When Alaya McCormick heard that Fivestar Boxing Academy was holding a charity event for her, she was cautiously optimistic. She thought it would be cool but didn’t really know what to expect. Turns out, Fivestar Fight Night 23: Fight for Alaya went as well as it ever could have and surpassed all her expectations.
“It was amazing, unbelievable really. It meant everything to me, and I was so happy to see all the support in front of everyone,” McCormick said.
It was a fitting end to a happy week for McCormick, as she was officially classified as in remission from Lymphoma on Monday, April 8, five days before the fights on April 12.
“I just have a couple checkups in three months but I’m doing great and it feels amazing,” McCormick said.
Fivestar owner Justin Donally, the man behind the event, was ecstatic at how good it went. The official number isn't yet known, but Donally expects to donate more than $10,000 to the McCormick family to help cover the costs of the travel and time unable to work over the past year.
“Everything went better than planned. I was hoping to have the show before Christmas, and then we got pushed back, and it had been a year since we put on a show. But we completely sold out and I was told we had to stop selling tickets at the door because we were at capacity,” Donally said.
Donally said it was the first boxing-only show he’s put on that has completely sold out. The crowd wasn’t just large, it was also really loud, and they responded in kind to the awesome fights put on for them.
The card featured 13 fights, including 12 Fivestar fighters, seven of which were official, scored bouts.
The first six fights included debut fights from Andrea Wall (loss) and Jesse McArthur (an exhibition), and set the stage for a thrilling second half. Brad Stewart and Raphael Bergmann put on an entertaining kickboxing exhibition, a showcase of two former champs having some fun, before Brayden Sims and Cole Brander showed the crowd what two Canada Winter Games medalists looked like against each other in a lively exhibition.
All the action inspired McCormick to get back in the ring herself, and reminded her of how much she loved it. She was able to get into the ring after each fight to hand out the awards.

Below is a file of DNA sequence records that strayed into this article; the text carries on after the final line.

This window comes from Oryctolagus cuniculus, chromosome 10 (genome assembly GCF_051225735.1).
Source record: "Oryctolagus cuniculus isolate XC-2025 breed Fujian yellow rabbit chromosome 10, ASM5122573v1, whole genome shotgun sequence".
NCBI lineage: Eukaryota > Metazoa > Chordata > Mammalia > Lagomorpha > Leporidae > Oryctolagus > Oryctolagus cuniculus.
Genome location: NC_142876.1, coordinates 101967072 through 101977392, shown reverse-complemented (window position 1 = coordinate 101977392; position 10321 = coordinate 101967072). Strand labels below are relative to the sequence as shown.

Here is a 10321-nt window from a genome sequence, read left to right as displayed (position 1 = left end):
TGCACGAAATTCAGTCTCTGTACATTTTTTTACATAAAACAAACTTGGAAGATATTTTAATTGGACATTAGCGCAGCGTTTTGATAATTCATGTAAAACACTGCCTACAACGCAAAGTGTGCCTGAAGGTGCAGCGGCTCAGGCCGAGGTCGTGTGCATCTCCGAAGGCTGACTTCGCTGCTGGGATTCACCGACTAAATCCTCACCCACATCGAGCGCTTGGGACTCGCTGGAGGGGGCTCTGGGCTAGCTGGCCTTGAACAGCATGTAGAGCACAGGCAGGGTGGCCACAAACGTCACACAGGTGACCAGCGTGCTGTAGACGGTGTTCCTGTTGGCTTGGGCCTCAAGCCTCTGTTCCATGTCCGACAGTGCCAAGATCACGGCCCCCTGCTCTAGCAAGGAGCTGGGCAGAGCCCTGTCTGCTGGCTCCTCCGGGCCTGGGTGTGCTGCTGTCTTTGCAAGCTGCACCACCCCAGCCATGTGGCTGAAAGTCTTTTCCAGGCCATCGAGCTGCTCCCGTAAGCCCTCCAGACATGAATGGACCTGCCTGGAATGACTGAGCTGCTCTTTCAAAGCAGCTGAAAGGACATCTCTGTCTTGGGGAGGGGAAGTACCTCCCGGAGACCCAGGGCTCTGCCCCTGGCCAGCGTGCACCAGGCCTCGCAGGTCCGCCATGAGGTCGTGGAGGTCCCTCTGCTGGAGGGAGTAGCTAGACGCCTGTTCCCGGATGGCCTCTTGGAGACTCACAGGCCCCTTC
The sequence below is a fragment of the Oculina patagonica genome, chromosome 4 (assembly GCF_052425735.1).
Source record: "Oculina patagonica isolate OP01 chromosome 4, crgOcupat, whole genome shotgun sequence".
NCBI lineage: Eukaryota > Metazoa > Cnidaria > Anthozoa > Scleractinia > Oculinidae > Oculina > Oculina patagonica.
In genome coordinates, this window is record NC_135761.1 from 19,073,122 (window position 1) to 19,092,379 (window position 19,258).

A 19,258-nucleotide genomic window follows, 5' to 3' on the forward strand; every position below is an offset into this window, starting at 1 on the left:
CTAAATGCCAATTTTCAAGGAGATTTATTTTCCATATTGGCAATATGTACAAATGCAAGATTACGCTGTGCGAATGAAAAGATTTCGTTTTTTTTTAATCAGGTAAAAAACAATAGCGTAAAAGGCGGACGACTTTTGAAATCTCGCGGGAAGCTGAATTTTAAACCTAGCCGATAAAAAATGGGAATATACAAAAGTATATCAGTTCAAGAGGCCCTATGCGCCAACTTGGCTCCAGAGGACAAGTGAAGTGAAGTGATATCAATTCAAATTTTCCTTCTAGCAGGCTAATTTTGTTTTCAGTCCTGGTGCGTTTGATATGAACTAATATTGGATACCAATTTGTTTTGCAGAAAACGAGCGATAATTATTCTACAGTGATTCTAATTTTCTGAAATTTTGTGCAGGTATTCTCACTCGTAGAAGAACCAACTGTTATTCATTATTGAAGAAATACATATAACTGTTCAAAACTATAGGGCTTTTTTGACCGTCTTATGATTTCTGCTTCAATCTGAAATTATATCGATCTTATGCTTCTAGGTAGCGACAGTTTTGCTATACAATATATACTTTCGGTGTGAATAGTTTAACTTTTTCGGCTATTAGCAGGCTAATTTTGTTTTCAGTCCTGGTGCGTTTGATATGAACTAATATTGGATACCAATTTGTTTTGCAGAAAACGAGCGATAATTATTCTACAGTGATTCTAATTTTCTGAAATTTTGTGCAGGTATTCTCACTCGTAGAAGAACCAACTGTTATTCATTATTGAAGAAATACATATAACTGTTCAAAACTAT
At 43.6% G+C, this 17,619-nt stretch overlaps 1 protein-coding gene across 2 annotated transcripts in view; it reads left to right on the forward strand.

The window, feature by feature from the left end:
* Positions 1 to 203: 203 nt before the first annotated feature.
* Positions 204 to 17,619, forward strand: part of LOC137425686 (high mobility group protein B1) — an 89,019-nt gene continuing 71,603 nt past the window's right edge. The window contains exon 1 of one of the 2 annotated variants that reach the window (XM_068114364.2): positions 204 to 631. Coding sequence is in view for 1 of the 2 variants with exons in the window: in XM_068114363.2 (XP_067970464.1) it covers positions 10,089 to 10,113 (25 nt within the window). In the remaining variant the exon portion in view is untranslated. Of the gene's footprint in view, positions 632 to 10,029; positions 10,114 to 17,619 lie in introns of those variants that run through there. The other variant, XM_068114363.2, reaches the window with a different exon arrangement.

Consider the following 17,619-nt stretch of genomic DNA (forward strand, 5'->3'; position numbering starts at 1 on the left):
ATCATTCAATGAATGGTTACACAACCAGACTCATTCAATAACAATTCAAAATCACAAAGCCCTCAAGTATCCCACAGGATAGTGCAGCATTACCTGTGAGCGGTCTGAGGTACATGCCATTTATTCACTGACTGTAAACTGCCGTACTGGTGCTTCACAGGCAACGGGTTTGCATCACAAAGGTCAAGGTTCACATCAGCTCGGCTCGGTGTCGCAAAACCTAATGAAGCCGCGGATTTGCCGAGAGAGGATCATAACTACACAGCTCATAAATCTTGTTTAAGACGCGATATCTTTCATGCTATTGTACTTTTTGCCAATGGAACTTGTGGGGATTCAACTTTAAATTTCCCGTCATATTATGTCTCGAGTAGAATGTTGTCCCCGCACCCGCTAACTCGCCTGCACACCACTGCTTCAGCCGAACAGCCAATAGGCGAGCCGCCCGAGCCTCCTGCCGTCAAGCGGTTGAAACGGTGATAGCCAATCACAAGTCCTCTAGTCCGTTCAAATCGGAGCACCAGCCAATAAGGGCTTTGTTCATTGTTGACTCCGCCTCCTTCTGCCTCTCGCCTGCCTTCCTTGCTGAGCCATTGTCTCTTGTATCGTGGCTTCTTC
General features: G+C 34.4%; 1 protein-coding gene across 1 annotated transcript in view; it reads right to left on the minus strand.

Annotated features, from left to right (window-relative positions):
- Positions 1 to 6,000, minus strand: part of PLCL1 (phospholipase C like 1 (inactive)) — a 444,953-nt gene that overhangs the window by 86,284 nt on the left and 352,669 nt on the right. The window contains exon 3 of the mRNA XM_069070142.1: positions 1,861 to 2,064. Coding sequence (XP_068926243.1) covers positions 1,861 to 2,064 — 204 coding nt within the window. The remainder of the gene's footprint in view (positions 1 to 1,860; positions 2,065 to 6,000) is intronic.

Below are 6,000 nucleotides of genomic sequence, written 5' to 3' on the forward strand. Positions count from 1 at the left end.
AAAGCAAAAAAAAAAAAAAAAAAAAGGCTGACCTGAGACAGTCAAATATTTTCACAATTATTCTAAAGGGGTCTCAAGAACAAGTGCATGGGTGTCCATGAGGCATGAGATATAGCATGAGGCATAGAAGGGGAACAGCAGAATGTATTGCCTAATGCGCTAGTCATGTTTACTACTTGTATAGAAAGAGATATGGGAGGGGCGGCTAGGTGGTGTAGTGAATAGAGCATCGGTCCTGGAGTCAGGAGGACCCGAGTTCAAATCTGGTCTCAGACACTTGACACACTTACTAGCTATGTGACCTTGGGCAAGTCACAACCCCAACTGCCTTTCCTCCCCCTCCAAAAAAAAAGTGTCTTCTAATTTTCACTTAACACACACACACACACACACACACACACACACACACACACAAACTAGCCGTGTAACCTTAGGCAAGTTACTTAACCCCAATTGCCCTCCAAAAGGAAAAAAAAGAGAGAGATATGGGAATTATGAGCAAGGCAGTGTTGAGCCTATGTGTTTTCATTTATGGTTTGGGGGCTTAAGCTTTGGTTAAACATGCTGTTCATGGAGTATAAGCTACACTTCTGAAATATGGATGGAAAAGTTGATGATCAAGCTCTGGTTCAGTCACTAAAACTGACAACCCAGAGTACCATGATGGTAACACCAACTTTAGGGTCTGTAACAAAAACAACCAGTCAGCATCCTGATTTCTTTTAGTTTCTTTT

“It was different, but nice to be in the ring again and I was nostalgic. My last fight was a year and a half ago, but I’m shooting to be back in the ring for the end of the year,” McCormick said.
Lincoln Pomeroy lost a tough fight to Jimmy Romero of Edmonton. Pomeroy will have to move on to the next fight, as both he and Sims will be in Victoria for nationals next week, beginning April 22.
The final two fights of the night were by far the best, and deservedly won the contestants Co-Fight of the Night Awards. Nick Dragojevich put on a show in his trademark style, trading huge bombs with Mark Bouchard, the crowd roaring in approval.
Technical fighters Nick Young of Fivestar and William O’Keefe of Red Deer ended the show with a much different but equally exciting fight, which Young won by unanimous decision.
“I’m not going to lie, I was really nervous going into this fight. William is a tough kid and super active this year, and I went up a weight class. But I decided win, lose or draw I’d go in there and put on a show for the hometown,”Young said.
Young’s next fight is a rubber match against Josh Peck in Lethbridge on May 4. Young beat Peck the first time, but lost the rematch.
Other results from the night include Fivestar’s Landon Beasley beating Dylan Holland, and Thomas Pope defeating Jimmy Romero.
Fivestar’s Lane Harris lost by split decision to Justin Lemire.
Email sports reporter Dillon Giancola at firstname.lastname@example.org.